Rev. Daniel Eggold
Feb 15, 2020
Isaiah 58:3–9a; Psalm 112:1–9; 1 Corinthians 2:1–12 (13–16); Matthew 5:13–20
You are salt, Jesus says. You are light. You are flavorful and bright. Sprinkled and sparkling, you season things and shine!
In the Sermon on the Mount, stretching our understanding of faith, Jesus gives countless teachings that are daunting, to say the least (love your enemies; turn the other cheek; go the extra mile).
But first, he pronounces blessings--surprising ones. Blessed are the poor, the grieving, the persecuted. It is hardly what we expect. But Jesus is opening us up to the view from the kingdom. Then: You are salt for the earth, light for the world. Another surprise! Another blessing!
We may be far more aware of how we have grown stale and hidden whatever light we once thought we had. We may feel dull from anxiety and stress, in danger of being snuffed out or trampled underfoot. In naming us salt and light, Jesus is not making a simple statement of the obvious, but is bestowing an affirmation from a loving and creative God. Jesus is expressing God's faith in our acceptance of God's gift of grace--grace that empowers us to love one other. God's grace alone frees us to serve; it alone brings real joy.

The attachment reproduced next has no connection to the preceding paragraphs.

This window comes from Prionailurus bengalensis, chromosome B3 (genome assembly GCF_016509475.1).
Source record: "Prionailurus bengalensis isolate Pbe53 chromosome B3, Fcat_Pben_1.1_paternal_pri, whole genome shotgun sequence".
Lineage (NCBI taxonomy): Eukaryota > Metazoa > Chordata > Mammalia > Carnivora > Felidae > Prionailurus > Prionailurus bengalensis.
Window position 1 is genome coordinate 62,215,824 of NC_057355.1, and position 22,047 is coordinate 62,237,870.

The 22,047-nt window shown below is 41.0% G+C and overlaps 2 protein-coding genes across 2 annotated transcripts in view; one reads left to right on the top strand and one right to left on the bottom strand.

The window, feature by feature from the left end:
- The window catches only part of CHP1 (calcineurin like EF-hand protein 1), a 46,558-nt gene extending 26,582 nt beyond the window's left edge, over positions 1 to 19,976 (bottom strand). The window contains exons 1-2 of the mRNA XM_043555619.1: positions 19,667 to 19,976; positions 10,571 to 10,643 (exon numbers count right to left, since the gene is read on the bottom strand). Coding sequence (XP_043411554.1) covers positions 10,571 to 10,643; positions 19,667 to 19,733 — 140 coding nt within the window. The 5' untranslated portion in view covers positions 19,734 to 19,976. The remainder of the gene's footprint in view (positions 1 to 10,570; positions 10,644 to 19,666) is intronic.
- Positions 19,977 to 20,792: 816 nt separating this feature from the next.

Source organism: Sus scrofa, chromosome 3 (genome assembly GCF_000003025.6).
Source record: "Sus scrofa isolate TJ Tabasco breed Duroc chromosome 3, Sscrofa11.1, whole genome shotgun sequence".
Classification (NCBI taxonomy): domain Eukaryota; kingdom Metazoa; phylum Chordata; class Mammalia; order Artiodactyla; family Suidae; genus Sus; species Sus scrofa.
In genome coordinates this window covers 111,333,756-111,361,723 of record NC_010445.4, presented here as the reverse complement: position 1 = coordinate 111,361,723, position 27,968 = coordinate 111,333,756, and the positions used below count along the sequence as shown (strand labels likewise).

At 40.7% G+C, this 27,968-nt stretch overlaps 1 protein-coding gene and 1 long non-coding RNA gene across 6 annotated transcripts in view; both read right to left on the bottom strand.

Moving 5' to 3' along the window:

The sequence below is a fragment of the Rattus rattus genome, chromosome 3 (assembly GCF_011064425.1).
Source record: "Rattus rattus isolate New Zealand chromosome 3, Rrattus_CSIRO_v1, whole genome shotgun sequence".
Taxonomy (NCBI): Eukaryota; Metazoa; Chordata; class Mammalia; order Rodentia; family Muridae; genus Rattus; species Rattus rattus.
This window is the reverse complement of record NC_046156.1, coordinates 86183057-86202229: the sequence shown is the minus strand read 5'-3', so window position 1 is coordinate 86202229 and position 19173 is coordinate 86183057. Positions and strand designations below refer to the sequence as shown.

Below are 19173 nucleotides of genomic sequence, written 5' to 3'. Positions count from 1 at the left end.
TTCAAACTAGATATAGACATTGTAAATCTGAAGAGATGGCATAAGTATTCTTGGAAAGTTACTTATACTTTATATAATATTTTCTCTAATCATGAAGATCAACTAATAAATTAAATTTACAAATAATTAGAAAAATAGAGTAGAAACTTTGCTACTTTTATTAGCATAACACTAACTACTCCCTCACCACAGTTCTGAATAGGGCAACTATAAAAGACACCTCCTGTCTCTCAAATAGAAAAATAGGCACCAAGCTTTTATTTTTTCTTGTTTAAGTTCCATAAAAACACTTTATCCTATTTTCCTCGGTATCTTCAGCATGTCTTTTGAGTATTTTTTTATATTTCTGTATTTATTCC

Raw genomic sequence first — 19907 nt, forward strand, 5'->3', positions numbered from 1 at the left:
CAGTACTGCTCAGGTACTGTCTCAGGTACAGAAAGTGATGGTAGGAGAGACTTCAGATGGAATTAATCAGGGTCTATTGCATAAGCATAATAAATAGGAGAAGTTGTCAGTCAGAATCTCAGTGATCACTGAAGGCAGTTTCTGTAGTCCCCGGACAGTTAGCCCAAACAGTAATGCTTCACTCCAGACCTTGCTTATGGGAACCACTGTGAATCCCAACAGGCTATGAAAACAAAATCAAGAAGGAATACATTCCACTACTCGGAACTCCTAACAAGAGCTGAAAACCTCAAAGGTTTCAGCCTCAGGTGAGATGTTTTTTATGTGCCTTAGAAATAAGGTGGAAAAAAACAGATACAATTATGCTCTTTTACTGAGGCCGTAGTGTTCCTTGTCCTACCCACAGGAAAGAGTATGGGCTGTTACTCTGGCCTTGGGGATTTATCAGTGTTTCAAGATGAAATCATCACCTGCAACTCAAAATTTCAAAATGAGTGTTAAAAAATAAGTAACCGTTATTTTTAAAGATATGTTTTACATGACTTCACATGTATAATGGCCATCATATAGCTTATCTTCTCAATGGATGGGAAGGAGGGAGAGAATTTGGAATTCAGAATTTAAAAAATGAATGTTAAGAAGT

"Let your light so shine," we say, handing the newly baptized or godparent a candle, a miniature pillar of fire. It is the light of Christ--shining before we receive it--that will never be snuffed out. It shines in all the baptized so we may share our bread with the hungry and shelter the homeless poor, undo injustice and restore streets to live in. Others will taste and see goodness and glorify God, from whom comes all spice and scintillation.
Lord God, with endless mercy you receive the prayers of all who call upon you. By your Spirit show us the things we ought to do, and give us the grace and power to do them, through Jesus Christ, our Savior and Lord. Amen.